Some inspiration for Morning after the Deluge, a 13-minute piece for clarinet, piano and string quartet (adapted from an earlier work for violin sextet), comes from William Turner’s similarly-named painting from 1843, Light and Colour (Goethe’s Theory) – the Morning after the Deluge – Moses Writing the Book of Genesis. The painting depicts dawn emerging from the ruin of the great flood when God’s covenant with man was established. As a composer, I find it fascinating, as it is both visually expressive and suggestive of musical ideas. The shifting landscape dissolving into layers of mist against a rising sun inspired me to design the same for the music, which begins with a single melody shifted through different modes and slowly dissolves into a growing counterpoint of 2-part, 3-part, then 4-part, and so on; and when all 6 members of ensemble finally come together, we begin “seeing” the first light of the dawn. A new, lively motif emerges. Bright and colorful, the music bears influence from Chinese folk dances. The opening theme also formed the last part of the piece, which is reflective of a sunset. Here, the ensemble slowly fades, one instrument at a time, into the silence of the darkness.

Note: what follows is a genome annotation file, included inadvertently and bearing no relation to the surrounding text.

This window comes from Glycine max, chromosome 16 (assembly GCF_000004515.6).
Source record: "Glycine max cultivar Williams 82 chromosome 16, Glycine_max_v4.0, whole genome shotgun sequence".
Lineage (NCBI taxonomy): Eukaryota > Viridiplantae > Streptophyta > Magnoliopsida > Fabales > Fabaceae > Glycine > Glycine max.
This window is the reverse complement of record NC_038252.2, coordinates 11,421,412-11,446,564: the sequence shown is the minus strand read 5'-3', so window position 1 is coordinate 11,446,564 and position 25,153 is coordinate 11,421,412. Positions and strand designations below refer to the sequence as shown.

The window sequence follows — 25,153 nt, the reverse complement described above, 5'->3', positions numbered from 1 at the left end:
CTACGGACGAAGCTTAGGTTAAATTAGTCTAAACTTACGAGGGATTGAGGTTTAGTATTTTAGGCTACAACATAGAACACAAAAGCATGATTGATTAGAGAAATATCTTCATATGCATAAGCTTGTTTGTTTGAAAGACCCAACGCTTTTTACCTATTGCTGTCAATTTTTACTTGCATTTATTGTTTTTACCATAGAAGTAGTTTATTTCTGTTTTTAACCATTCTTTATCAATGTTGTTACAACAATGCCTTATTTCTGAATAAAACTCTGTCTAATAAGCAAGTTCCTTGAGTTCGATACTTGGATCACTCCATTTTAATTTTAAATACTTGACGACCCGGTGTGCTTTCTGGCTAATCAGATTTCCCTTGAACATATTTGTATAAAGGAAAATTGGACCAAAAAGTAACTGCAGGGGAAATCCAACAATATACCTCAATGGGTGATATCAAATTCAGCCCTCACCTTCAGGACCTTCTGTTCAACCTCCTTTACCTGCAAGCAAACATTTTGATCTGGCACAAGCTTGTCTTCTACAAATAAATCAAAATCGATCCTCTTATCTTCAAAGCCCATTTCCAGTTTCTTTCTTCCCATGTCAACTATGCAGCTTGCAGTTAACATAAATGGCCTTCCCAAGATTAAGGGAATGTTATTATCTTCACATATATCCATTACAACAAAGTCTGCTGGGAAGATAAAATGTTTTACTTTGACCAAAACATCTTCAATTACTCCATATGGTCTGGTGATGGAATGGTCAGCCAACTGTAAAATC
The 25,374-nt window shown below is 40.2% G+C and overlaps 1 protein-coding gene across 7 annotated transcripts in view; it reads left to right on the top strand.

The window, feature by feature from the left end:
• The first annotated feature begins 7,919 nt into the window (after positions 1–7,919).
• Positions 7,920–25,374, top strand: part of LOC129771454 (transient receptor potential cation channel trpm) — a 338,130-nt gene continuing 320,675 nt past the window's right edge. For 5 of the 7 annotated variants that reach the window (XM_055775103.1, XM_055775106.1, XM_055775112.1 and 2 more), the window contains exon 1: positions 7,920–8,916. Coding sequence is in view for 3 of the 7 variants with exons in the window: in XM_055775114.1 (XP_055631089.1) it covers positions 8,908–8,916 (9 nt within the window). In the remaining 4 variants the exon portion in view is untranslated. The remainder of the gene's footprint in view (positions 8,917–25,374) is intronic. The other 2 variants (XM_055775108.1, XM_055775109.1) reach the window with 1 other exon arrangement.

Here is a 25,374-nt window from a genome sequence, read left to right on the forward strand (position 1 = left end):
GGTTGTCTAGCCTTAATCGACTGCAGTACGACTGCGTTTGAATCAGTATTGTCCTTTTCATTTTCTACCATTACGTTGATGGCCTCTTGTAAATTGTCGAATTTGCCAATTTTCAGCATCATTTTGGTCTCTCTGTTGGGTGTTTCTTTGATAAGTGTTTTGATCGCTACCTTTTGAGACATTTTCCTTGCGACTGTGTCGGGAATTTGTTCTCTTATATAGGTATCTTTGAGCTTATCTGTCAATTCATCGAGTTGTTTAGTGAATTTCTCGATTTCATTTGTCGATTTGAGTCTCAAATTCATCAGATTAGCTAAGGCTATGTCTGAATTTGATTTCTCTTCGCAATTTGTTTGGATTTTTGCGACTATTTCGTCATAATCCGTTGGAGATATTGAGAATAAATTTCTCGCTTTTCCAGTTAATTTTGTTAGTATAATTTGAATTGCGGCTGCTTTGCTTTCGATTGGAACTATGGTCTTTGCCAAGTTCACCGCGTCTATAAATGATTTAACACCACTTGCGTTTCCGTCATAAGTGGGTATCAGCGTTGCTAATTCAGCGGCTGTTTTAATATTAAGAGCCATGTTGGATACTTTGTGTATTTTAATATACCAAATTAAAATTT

“Equally captivating is Chinese-born Zhou Tian’s Morning After the Deluge (2014), a powerful response to William Turner’s Romantic, proto-Impressionistic painting Light and Colour (Goethe's Theory) – The Morning after the Deluge – Moses Writing the Book of Genesis. Zhou Tian acknowledges inspiration from Chinese folk dance, but the warm, melodic score—never saccharine—is often reminiscent of mid-20th-century American populist music, as well. Delightful.”
—Ronald E. Grames (Fanfare)
Other scorings available for this work:
violin, piano and string quartet